If you are experiencing a medical emergency please dial 911 immediately
If you are at risk for low blood sugar levels because of diabetes or some other health condition, you need to keep with you at all times some type of food that can quickly raise your blood sugar level. Eating quick-sugar food puts glucose into your bloodstream in about 5 minutes. Glucose or sucrose is the best choice.
Choose foods that contain about 15 grams of fast-acting carbohydrate. This table is just a guide. So check the nutrition label of the quick-sugar food you use to be sure it equals about 15 grams of carbohydrate.
|Glucose tablets||3–4 tablets|
|Glucose gel||1 tube|
|Table sugar||1 tablespoon (3 teaspoons)|
|Fruit juice or regular soda pop||½–¾ cup (4–6 ounces)|
|Fat-free milk||1 cup (8 ounces)|
|Honey||1 tablespoon (3 teaspoons)|
|Candy like Life Savers||5–7 pieces|
|Hard candy (like Jolly Rancher)||3 pieces|
These quick-sugar foods will help raise your blood sugar in an emergency, because they are made from almost all carbohydrate. If you use a food not on this list to treat your low blood sugar, be sure it does not contain fat or protein. These can slow how quickly your body absorbs the carbohydrate. For example, regular cake frosting is made with both sugar and fat. It is not a good choice as a quick-sugar food. Some clear cake frosting and clear cake gels are made without fat. But you should check the ingredients and the nutrition label to be sure. When in doubt, ask your doctor or registered dietitian.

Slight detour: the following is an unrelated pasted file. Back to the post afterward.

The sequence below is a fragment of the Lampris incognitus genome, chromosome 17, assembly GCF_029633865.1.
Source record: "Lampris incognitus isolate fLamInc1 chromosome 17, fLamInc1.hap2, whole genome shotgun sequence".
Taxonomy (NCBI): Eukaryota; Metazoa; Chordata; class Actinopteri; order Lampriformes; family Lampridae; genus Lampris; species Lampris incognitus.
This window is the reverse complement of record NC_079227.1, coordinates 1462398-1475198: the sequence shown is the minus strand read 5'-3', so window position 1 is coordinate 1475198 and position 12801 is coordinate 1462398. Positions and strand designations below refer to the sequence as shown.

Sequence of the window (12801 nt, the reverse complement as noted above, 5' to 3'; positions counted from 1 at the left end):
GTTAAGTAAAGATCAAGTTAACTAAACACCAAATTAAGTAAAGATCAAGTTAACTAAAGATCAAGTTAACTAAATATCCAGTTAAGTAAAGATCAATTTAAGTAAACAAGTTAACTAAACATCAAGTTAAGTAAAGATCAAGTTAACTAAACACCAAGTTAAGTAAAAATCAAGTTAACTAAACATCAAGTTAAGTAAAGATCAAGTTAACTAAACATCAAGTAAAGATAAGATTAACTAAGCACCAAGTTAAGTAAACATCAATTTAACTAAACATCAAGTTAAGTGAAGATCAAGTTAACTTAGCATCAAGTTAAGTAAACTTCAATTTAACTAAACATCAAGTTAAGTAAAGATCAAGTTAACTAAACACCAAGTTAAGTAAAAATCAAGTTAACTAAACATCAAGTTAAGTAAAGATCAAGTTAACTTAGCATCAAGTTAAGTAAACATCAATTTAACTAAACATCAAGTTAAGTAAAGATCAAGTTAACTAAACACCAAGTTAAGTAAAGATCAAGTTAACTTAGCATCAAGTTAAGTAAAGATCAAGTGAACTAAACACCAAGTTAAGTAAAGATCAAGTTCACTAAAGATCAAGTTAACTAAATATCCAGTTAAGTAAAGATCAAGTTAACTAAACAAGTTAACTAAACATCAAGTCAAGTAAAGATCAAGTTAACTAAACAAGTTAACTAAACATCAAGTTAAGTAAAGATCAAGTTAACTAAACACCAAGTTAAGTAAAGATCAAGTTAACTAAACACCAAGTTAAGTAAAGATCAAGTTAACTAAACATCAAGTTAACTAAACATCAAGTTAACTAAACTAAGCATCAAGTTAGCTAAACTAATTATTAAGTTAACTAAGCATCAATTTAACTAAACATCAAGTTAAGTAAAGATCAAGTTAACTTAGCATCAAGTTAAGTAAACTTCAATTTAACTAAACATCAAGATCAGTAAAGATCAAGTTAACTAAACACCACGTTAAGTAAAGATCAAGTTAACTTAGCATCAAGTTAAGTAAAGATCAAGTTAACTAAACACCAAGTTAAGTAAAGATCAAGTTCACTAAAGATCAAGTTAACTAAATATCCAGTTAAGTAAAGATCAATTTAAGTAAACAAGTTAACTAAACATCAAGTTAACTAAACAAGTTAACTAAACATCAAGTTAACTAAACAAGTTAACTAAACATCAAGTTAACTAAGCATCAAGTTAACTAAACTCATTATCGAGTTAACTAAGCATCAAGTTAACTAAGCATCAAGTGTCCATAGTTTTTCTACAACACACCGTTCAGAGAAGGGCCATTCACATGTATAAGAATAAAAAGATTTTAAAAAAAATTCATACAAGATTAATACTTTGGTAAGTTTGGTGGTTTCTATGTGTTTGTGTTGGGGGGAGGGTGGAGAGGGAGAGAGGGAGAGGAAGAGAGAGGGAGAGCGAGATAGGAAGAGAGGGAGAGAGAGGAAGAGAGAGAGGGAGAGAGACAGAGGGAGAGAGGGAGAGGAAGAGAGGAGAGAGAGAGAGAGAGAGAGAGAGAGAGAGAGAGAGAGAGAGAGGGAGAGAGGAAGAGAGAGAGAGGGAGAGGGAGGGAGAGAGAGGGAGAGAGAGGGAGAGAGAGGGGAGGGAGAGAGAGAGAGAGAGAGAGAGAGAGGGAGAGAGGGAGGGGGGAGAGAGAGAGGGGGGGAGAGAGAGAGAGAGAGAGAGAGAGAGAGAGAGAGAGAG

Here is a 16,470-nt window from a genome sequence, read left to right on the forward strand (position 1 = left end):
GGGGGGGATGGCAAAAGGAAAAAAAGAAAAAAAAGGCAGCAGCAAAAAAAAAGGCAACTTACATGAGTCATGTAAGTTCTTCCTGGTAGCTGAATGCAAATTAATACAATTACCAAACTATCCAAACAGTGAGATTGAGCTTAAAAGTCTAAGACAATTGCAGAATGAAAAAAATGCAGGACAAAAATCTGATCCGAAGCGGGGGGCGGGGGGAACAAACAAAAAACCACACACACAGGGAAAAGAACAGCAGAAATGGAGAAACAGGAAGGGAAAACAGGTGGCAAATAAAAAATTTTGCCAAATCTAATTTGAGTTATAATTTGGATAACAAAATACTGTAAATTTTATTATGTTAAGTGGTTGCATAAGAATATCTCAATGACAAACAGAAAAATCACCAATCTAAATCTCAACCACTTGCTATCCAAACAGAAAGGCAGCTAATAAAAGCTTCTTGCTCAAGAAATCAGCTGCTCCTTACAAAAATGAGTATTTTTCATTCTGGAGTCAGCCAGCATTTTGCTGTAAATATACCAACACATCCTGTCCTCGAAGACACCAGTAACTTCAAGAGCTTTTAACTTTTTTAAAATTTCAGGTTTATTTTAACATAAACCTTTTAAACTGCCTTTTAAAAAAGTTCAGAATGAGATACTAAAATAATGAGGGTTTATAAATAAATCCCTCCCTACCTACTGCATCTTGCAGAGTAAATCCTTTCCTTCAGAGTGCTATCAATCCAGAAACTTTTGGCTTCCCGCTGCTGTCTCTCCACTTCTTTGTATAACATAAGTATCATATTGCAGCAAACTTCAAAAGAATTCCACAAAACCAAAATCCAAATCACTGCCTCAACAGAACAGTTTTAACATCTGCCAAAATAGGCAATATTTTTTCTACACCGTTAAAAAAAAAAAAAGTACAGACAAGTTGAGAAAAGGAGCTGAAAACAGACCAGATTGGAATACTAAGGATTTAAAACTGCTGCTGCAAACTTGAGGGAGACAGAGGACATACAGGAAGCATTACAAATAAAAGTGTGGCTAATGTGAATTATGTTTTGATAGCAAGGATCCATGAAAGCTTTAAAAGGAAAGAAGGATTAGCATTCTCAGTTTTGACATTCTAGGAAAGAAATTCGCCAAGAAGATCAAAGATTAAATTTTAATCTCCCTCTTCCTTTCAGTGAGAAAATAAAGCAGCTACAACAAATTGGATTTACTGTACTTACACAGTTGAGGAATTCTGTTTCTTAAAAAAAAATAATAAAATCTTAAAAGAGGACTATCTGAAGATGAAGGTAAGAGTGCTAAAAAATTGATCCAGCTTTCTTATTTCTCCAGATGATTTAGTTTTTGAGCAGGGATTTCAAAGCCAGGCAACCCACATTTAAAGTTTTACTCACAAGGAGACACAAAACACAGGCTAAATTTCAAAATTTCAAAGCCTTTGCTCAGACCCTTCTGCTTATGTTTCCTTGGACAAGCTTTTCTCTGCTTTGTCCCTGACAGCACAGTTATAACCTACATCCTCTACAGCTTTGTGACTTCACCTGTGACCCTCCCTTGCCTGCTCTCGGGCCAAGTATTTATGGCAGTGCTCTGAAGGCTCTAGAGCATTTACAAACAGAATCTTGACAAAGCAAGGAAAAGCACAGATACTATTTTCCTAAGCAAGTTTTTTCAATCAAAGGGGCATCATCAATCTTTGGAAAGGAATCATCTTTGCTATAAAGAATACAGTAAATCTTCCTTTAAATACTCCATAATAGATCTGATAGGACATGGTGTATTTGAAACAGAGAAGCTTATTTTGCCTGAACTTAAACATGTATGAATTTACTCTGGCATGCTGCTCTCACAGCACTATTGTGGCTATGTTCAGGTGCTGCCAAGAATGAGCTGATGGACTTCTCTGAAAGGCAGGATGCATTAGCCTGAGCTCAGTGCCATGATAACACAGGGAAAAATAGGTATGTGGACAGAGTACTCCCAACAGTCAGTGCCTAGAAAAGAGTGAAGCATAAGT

- American Diabetes Association (2011). Carbs: Fast! Available online: http://forecast.diabetes.org/diabetes-101/carbs-fast.
- Warshaw H, Kulkarni K (2011). The Complete Guide to Carb Counting, 3rd ed. Alexandria, VA: American Diabetes Association.
- American Diabetes Association (2010). Hypoglycemia. Available online: http://www.diabetes.org/living-with-diabetes/parents-and-kids/planet-d/new-to-diabetes/hypoglycemia.html.
|Primary Medical Reviewer||John Pope, MD - Pediatrics|
|Specialist Medical Reviewer||Stephen LaFranchi, MD - Pediatrics, Pediatric Endocrinology|
|Last Revised||January 23, 2012|
Last Revised: January 23, 2012
Author: Healthwise Staff
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